Tepco commits to restarting nuclear reactors — “We don’t have a Plan B” says president

Published: June 28th, 2012 at 1:59 am ET


Tepco Plans for Restart of World’s Largest Nuclear Plant
By Tsuyoshi Inajima and Yuji Okada
Jun 28, 2012


[Tepco] is committed to restarting another nuclear plant next year that is the world’s largest and itself was damaged in a 2007 earthquake.

Bringing the Kashiwazaki Kariwa power station online, even though it sets up the state-controlled utility for further conflicts with a nuclear-weary public, is part of “Plan A,” President Naomi Hirose, 59, said in an interview.


“We have no choice right now but to do our best to carry out Plan A,” Hirose said on June 18. “We don’t have a Plan B.”


Hirohiko Izumida, governor of Niigata prefecture, where the Kashiwazaki Kariwa plant is located, has said the Fukushima nuclear accident should be fully investigated before approving the restart


Seventy-one percent of respondents to a Mainichi newspaper poll published on June 4 objected to a speedy restart of Kansai Electric Power Co.’s reactors at Ohi. The restart was approved on June 18. In a separate poll released June 5 by the Pew Research Center, 70 percent of Japanese said the country should reduce its reliance on atomic energy and 52 percent feared they or their families may have been exposed to radiation.


Will this news help to increase participation in tomorrow’s big event? See: [intlink id=”afp-tens-of-thousands-protest-at-prime-ministers-residence-the-battle-has-only-just-begun-100000-expected-next-friday-for-hydrangea-revolution-video” type=”post”]{{empty}}[/intlink]


Subscription Only: New TEPCO chairman says restarting reactors essential for turnaround
June 28, 2012

New Tokyo Electric Power Co. Chairman Kazuhiko Shimokobe on Thursday called for reactivation of the utility’s idled nuclear reactors in Niigata Prefecture from next April as a “building block” in the company’s turnaround plan


Shimokobe, in his first press conference as chairman, said reactivation of the reactors could not happen without local approval, but added there would be severe consequences if reactivation did not proceed as planned.

New Tokyo Electric President Naomi Hirose, who attended the press conference with Shimokobe, also said the company will remain engaged in projects to export nuclear power technology to other countries “to the extent it can,” while there are constraints because many people are busy dealing with the accident-stricken plant.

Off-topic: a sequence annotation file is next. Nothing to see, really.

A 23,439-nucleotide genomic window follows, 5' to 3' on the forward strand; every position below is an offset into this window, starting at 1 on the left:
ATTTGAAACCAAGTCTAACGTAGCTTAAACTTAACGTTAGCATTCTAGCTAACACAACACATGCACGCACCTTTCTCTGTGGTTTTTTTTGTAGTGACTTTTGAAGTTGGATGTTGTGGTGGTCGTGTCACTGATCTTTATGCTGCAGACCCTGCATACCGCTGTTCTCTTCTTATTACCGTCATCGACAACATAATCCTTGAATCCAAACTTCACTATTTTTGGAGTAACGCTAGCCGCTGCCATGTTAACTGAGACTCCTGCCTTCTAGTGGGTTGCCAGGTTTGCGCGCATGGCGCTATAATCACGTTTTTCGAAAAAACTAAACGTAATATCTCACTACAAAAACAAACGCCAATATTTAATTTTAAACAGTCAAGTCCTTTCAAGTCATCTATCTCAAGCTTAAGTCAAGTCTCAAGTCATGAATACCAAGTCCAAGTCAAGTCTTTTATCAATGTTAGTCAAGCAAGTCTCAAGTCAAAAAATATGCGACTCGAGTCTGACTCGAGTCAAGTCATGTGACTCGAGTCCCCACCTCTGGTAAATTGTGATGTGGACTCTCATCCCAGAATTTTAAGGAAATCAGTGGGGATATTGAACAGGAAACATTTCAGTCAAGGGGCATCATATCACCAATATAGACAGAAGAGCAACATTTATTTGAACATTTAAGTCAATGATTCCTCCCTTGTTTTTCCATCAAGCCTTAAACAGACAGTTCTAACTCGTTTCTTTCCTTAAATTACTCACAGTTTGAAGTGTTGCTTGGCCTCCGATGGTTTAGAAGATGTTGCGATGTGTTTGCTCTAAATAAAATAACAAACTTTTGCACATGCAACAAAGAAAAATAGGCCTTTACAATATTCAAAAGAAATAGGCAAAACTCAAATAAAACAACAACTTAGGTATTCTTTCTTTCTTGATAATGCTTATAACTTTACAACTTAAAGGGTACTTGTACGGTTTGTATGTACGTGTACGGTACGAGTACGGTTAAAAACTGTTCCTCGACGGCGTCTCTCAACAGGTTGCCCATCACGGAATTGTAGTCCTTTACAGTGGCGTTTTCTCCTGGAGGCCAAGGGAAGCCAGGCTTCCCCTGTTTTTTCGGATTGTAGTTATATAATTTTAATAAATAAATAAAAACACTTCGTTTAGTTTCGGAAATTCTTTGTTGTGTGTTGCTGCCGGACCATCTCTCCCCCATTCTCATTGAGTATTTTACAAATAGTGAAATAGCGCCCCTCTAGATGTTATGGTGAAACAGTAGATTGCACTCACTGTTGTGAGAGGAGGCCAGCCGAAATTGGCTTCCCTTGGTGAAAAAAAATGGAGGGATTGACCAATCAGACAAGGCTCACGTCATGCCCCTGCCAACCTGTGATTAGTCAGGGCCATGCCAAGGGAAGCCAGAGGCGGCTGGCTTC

Yet AFP has just run the headline: TEPCO to drop nuclear exports

Published: June 28th, 2012 at 1:59 am ET


Related Posts

  1. Sources: Gov’t gives up plan to decide on restarting reactors — Procedures have stalled amid deep-rooted public opposition June 7, 2012
  2. Japan Times Blasts Gov’t: Dangerous obsession with restarting reactors — Officials ‘fearful of public opinion opposing restart’ June 3, 2012
  3. Japan PM discusses restarting Fukushima Daiichi reactors — Safety to be confirmed? March 30, 2013
  4. Japan professors warn against restarting reactors: Active faults near Oi plant not properly accounted for — “Devastating” quakes now more likely — Gov’t experts “highly questionable” June 26, 2012
  5. Asahi: Gov’t had plan to inject cement into Fukushima reactors using pipes a mile away April 19, 2013

14 comments to Tepco commits to restarting nuclear reactors — “We don’t have a Plan B” says president

  • TheBigPicture TheBigPicture

    The radiation plants are too dangerous, and must be outlawed, worldwide.

    • weeman

      I fully agree, we should not play with things we can not control or fully understand and tell me what caused melt down earthquake or tsunami, we all know damage from earthquake was significant.
      Economy takes president over people, send them to the Hauge for mass murder

  • Dr. Anne Lee Tomlinson Maziar anne

    Unplug Kashiwazaki-Kariwa

    Reactivating The Kashiwazaki-Kariwa Nuclear Plant Would Be Dangerous

    "The Kashiwarazaki-Kariwa nuclear power plant is situated on an active fault zone where a major earthquake could be triggered. The plant was built without first making a sufficient investigation into the existence of active faults. It appears the actual earthquake far exceeded the parameters of the nuclear plant’s designed earthquake-resistance. Furthermore, the electrical transformer that caused a fire and many other related facilities are built not on bedrock, but on soft soil.

    "All seven reactors, including the aging Unit 1, and their related facilities sustained damage. The earthquake caused the ground to heave up and down at the site, and in places the ground is buckled. It’s possible that damage not confirmable through visual inspection, including cracking or warping, has occurred to major machinery and piping for the reactors. If there is another earthquake this could cause even more severe trouble.

    "There are suggestions that an even greater earthquake, reaching a magnitude of 8, could occur in the future along the nearby active faults. No matter how extensively the facilities are repaired, these underground faults can’t be made to go away.

    "If the Kashiwazaki-Kariwa nuclear power plant is allowed to resume operations, ignoring this uncertainty, we fear it will lead to further anxiety and that public trust, which is essential to society, will be lost.

    • Dr. Anne Lee Tomlinson Maziar anne

      "We want the Kashiwazaki-Kariwa nuclear power plant to remain shut down, and for its service to be quietly terminated."
      Ryuichi Sakamoto, shing02, Yukihiro Yoshihara, Kenji Eno,
      Norika Sora, Eiichi Yoshimura, Motoki Yamaguchi, Mika Ohbayashi, Shiro Takatani,
      Ryu Murakami, SUGIZO, Kohei Nawa, Taeko Onuki, Hideki Matsutake, Kenzo Saeki,